Wednesday, 10 December 2014

TV Opportunity for Ceramists

I received an email with the following information if anyone fancies becoming a TV star!

Love Productions, the makers of BBC1's ‘The Great British Bake Off’ in London.

We are currently producing an exciting new programme for BBC Two about pottery. We are scouring the country for potters and ceramicists to take part in this new talent search that will test all the different aspects of their craft.

I am emailing to see whether it would be possible for you to pass on the attached information via your blog to help spread the word about the programme.
Would this be possible?

If you yourself or anyone else is interested in applying you can request an application form at pottery@loveproductions.co.uk (preferred) / 0207 067 4829.


Monday, 12 May 2014

Photo Shoot

I have been spending my time shooting photographs of my work and updating my website. I have a new website address now which you see here. http://www.annecastano-ceramics.com/

I would also like to share with you some of the pictures from the shoot....
























For my next collection of work I am investigating further into the human form, the body looking at muscle structures and tendons.

Monday, 31 March 2014

Its been a while....

OK, I need to get back into the habit of a post a week, its been a while.

Please check out my new website, all designed by me. I really don't enjoy this stuff too much, and it has taken me all day to get this far. But I think it is OK, your thoughts and opinions would be, as ever, gratefully received.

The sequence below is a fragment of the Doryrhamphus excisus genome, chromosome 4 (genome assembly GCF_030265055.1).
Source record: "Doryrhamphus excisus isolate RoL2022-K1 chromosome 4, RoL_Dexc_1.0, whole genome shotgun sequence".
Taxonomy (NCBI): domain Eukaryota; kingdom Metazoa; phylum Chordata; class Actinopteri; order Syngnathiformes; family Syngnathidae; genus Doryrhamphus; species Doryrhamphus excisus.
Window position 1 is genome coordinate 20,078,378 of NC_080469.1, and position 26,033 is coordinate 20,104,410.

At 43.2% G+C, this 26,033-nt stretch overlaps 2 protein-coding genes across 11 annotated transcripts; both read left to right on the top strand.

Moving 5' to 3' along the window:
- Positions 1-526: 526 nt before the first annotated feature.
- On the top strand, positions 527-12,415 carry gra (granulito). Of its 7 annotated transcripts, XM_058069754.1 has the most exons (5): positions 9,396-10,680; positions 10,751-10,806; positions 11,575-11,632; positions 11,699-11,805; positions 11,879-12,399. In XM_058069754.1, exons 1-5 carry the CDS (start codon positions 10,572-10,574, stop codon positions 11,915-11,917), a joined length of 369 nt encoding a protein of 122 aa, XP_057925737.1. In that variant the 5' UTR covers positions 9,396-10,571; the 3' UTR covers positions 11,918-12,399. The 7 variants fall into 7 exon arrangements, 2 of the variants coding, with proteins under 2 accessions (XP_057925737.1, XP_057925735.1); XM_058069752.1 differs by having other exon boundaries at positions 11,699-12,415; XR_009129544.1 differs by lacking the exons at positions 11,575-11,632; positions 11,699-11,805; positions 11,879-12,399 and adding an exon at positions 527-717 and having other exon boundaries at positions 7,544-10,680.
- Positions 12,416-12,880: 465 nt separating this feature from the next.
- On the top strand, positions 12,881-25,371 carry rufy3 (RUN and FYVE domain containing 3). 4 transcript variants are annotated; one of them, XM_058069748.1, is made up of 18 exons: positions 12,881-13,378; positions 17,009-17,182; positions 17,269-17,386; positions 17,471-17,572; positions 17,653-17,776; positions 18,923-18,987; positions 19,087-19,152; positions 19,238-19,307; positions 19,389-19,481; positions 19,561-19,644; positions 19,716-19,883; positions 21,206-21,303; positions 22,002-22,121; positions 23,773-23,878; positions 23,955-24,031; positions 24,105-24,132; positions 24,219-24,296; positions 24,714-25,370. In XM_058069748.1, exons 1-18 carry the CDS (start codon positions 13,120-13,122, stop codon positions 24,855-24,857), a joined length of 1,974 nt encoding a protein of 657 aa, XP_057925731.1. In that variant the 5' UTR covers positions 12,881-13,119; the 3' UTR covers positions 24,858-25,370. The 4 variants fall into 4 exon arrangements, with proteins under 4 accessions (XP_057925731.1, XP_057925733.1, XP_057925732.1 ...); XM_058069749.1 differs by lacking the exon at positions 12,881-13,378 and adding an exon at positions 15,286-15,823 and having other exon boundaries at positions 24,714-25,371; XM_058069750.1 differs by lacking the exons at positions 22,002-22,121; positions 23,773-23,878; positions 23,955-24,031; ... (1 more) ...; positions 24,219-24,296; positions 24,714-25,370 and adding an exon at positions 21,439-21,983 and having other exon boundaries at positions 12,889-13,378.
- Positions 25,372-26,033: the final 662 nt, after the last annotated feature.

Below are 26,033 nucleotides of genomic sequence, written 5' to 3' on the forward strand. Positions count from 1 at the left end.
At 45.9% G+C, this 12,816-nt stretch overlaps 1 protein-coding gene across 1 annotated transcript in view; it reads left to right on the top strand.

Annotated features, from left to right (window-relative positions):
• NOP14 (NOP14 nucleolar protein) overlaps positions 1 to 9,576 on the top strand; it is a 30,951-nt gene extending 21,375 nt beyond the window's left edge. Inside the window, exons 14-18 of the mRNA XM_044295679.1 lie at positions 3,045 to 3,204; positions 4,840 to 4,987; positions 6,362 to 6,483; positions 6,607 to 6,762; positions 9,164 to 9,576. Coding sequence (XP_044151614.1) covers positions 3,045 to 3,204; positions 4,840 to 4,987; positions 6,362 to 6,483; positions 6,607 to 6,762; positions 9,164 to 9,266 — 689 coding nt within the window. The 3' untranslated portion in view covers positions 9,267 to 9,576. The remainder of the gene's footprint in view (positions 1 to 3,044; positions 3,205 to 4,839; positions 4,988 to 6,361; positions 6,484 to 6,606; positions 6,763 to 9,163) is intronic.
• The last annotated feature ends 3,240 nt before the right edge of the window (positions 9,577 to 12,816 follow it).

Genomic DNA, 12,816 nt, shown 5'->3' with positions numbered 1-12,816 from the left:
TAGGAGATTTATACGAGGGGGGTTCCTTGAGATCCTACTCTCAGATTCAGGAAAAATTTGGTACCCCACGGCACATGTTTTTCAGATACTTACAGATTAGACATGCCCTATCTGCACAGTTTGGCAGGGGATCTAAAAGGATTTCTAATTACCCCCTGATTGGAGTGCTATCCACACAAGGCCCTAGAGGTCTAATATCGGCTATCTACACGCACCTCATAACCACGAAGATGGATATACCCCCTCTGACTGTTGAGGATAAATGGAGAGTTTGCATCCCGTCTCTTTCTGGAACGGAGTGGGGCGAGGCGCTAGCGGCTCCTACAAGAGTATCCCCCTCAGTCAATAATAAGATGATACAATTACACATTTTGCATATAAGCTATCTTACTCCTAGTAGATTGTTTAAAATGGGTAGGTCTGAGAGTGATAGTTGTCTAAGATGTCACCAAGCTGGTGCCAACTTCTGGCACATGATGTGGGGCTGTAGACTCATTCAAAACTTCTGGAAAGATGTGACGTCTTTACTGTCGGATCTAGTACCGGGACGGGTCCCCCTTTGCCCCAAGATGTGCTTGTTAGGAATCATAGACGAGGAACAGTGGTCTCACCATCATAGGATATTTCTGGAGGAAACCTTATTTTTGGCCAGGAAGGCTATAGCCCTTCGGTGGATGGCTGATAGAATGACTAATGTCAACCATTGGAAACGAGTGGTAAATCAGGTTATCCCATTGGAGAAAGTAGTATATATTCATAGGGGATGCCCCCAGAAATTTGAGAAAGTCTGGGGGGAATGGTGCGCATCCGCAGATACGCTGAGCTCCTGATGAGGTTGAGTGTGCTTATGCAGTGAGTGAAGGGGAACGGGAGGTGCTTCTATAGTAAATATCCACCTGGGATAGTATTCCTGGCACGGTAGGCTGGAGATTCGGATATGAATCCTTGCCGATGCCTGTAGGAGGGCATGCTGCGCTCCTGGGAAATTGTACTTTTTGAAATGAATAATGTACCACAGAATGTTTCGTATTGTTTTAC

http://www.annecastanoceramics.portfoliobox.me/eggs

Also here is my new artist statement. A bit poncy maybe?

 am a ceramic artist, I started studying ceramics in London at St Martins in 1999. I worked from Archway Ceramics in The East End of London for 7 years and now live on the South coast of England.  I build stoneware and porcelain sculptural vessels, I mainly coil, but I also use moulds and pinch pots.
I am interested in the role that clay plays in art. Often people look at ceramic sculpture and ask, 'what does it do'? There is an assumption that seems to be ingrained in the collective psyche that things made of ceramics must do something, however that outlook is now changing. It is an exciting time for ceramics but also a time of change. Clay is being accepted as a material to be used as Art, however ceramics as a standalone unique discipline seems to be fading and this is evidenced by the number of university courses that have closed in recent years. In my own practice I have been straying into other media, paint, textiles and photography also form part of my practice. Maybe that is symptomatic of the general changes in ceramics.
I often use the body as a starting point in my work. My fascination with the body in clay came about because of the verbal connection, the 'foot' of the vessel, the 'body' of clay the 'neck' and other  references. I started to see my pots as characters, families, relations if each other. I read books such as The Body' by Lisa Blackman this got me interested in the portrayal of the female form in media and art. I thought about how by displacing body parts it can be unsettling or even a bit funny, and I asked myself why it is that nudity is still taboo in certain contexts and not others? 
I am still exploring along these lines at the moment. I am interested in the body as the seat of all our experiences, how the mind is sometimes seen as the 'real' us. Body and mind become separate, the mind somehow superior. The way the body is dressed and modified to send signals, the way the body is our vessel that contains us, our carriage in life. Impermanent, ageing, diseased, flexible, inflexible, resilient and quite amazing in every way inside and out. I think this fascination became more intense when I developed Raynauds and experienced other health problems that made me realise the fragility of this vessel that contains our being.